The Nature Conservancy owns and manages the Spring Green Preserve, just north of the village, which they describe as “a land of cacti and lizards, sand dunes and dry grasses… known as the Wisconsin Desert… a place where forest meets bluff , and bluff levels off into plains and dunes.”
Designated a State Natural Area in 1972, the preserve features life seen rarely or nowhere else in Wisconsin. From prickly pear cactus to ornate box turtles to black widow spiders and more, the preserve is home to some of Wisconsin’s rarest plant communities, including sand prairie, dry bluff prairie, and black oak barrens, according to The Nature Conservancy. All of these communities, which once covered thousands of acres, have all but disappeared.
The primary goals of The Nature Conservancy at the preserve are to remove red cedars that invade the prairies and shade out native plant species and use controlled fires to suppress competing trees and shrubs, to stimulate the growth of native grasses and wildflowers.
According to Caleb Klima, land manager for The Nature Conservancy, 138 acres of the Spring Green Preserve were burned in a prescribed burn of the eastern bluffs on March 19, with another 76 acres burned the next day on the western bluffs, adding to 22 acres burned on March 4.
“A main objective is, as you can probably just see, if I’m looking out at Spring Green [Preserve], those are the only bluffs that are open, everything else has been filled in with trees,” said Klima. “And that kind of shows us that if you don’t put prescribed fire on the ground out there, those bluffs are going to get choked out with trees very quickly.”
Klima said they rotate burning different sections of the preserve every year, to allow refuge for different species to survive.
“Prior to European settlement, most of those bluffs would have been wide open, like those [on the Spring Green Preserve], because of frequent prescribed fire done mostly by the Native Americans,” explained Klima. “So there’s a lot of species that require that kind of open habitat in order to thrive unique species that require that kind of disturbance of prescribed fire.”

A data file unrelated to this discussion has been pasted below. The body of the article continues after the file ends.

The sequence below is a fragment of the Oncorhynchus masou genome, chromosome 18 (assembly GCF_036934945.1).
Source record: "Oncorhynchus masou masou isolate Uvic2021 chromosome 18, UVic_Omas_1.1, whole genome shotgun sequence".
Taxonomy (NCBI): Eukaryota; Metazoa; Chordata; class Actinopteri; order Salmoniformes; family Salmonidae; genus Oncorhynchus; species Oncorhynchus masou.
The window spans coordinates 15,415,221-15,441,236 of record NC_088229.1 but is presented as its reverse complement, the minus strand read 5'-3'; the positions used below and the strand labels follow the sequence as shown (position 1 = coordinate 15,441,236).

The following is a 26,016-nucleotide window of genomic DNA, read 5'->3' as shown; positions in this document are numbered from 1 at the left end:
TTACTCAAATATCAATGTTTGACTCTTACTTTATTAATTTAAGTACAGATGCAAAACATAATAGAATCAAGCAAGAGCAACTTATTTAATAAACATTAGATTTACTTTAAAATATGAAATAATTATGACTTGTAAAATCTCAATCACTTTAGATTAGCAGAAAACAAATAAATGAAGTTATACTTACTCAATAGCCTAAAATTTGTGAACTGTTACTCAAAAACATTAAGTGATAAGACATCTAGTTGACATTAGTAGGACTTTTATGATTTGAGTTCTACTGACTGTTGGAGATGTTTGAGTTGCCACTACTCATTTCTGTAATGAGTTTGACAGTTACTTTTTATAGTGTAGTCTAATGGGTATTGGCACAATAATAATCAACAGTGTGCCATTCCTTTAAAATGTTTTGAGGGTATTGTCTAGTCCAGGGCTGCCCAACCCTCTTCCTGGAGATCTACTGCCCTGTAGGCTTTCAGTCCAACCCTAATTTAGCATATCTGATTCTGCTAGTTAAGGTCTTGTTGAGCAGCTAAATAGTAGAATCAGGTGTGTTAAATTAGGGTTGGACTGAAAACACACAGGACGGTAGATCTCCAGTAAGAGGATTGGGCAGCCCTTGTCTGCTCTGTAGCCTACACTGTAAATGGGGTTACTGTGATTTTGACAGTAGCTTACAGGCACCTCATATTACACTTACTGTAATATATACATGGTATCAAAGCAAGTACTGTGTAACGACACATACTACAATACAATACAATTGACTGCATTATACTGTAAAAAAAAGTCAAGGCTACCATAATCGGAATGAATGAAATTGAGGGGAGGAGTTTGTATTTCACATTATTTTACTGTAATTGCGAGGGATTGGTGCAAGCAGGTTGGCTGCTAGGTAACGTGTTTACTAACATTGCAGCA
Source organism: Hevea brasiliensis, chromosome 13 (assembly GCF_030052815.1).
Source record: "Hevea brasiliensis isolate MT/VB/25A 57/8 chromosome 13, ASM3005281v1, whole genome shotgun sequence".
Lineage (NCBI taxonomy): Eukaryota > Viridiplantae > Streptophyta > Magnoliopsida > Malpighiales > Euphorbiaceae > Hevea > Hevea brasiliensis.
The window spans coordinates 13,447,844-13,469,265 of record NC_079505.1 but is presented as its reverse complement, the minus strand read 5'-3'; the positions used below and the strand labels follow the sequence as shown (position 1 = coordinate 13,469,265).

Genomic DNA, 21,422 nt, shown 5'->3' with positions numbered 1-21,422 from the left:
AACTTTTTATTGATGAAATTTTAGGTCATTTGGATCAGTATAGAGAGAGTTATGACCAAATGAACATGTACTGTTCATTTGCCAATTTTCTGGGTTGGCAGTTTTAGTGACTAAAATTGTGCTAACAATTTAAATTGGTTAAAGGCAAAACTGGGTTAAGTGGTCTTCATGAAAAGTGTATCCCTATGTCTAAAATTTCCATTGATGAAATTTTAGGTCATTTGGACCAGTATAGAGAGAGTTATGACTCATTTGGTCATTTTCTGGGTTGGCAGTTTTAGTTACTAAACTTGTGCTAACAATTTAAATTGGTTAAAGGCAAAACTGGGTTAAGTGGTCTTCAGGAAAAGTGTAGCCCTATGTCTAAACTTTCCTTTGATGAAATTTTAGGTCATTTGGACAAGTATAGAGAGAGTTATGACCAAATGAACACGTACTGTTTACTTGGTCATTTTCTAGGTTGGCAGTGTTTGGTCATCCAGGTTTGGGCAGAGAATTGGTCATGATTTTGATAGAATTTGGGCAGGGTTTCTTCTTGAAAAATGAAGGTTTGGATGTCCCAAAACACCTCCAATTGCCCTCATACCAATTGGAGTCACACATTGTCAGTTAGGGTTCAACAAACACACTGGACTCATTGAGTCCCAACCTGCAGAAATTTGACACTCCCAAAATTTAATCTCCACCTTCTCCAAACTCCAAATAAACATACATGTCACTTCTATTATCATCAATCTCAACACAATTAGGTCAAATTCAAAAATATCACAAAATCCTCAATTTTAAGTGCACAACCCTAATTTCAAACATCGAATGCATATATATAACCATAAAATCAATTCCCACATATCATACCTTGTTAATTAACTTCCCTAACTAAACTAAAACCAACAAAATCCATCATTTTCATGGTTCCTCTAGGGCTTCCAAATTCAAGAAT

Klima says they want to dispel the stigma of fire always being a negative thing.
“We like to call it good fire, I think a lot of people hear plenty about bad fire, especially as relates to like Western fires and everything. So we try to keep it designated by calling it a good fire, or obviously, it’s called prescribed fire/controlled burning,” said Klima. “These landscapes evolved with this fire disturbance, so a lot of the species that thrive out there, whether that’s the grasses, or the cactus, or any reptiles and other types of animals, they need that periodic disturbance, particularly prescribed fire, to really thrive.”
Klima stressed the need to put more good fire back on the landscape, emphasizing that it’s not just prairie that needs periodic fire to thrive, but also oak woodlands and savannas and others, warning that otherwise these areas will turn to maple and basswood forests.
“If you leave a site unburned or undisturbed for very long, you’ll clearly see that they come in very quickly,” said Klima, elaborating that species like honeysuckle, buckthorn, red cedar and garlic mustard can move in and out-compete the species that are native to this ecosystem. “We actually have saw some burning bush out there, and Japanese barberry. So you get a lot of these ornamental shrubs that come from landscaping around people’s homes. And then they escape into the wild, and they cause us a lot of issues.”
Klima says that The Nature Conservancy works closely with local fire departments and the DNR. “We have the equipment, people and the resources to get it done safely.”
Klima said they’re always looking for volunteers to assist with different aspects of the preserve and invasive plant removal. If there’s enough interest they’d like to create a volunteer crew again for the preserve. To volunteer, fill out a short form online here, call 608-316-6430 or email: WIVolunteer@tnc.org.
Klima expects there to be at least one more prescribed burn at the preserve this spring, occurring on the north side on County Road WC next to Wilson Creek.
“Prescribed fire is really like nature’s ultimate regenerator, it really quickens the pace of recycling the nutrients back in.”
If you go to the Spring Green Preserve
Please stay on the trail during your visit as it will eventually take you to the top of the bluff. To avoid damaging the fragile habitat on the slope, please do not hike straight up or down the bluff.
Open year-round, dawn to dusk.
From the intersection of Highways 14 and 23 north of Spring Green, go north on 23 0.5 mile, then east on Jones Road 0.75 mile (just past fire #E5196A), then north on Angelo Lane to a parking area.
Story has been updated to include comments from Spring Green Fire Department Chief Lin Gunderson.